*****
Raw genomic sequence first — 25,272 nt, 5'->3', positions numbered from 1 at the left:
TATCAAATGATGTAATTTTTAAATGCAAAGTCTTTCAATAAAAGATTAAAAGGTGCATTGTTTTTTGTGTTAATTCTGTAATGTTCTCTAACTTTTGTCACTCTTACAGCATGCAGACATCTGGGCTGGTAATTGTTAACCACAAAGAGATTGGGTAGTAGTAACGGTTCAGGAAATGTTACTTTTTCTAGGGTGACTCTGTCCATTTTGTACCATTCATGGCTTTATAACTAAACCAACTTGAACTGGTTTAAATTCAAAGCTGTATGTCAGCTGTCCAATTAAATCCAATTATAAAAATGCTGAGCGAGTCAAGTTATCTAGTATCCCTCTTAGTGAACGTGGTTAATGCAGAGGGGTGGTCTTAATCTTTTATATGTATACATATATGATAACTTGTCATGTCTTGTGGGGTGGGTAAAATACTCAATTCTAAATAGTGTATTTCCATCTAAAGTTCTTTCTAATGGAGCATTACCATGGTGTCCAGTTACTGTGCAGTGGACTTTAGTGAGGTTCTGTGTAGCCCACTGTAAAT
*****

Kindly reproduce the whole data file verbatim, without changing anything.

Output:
Raw genomic sequence first — 25,272 nt, 5'->3', positions numbered from 1 at the left:
TATCAAATGATGTAATTTTTAAATGCAAAGTCTTTCAATAAAAGATTAAAAGGTGCATTGTTTTTTGTGTTAATTCTGTAATGTTCTCTAACTTTTGTCACTCTTACAGCATGCAGACATCTGGGCTGGTAATTGTTAACCACAAAGAGATTGGGTAGTAGTAACGGTTCAGGAAATGTTACTTTTTCTAGGGTGACTCTGTCCATTTTGTACCATTCATGGCTTTATAACTAAACCAACTTGAACTGGTTTAAATTCAAAGCTGTATGTCAGCTGTCCAATTAAATCCAATTATAAAAATGCTGAGCGAGTCAAGTTATCTAGTATCCCTCTTAGTGAACGTGGTTAATGCAGAGGGGTGGTCTTAATCTTTTATATGTATACATATATGATAACTTGTCATGTCTTGTGGGGTGGGTAAAATACTCAATTCTAAATAGTGTATTTCCATCTAAAGTTCTTTCTAATGGAGCATTACCATGGTGTCCAGTTACTGTGCAGTGGACTTTAGTGAGGTTCTGTGTAGCCCACTGTAAAT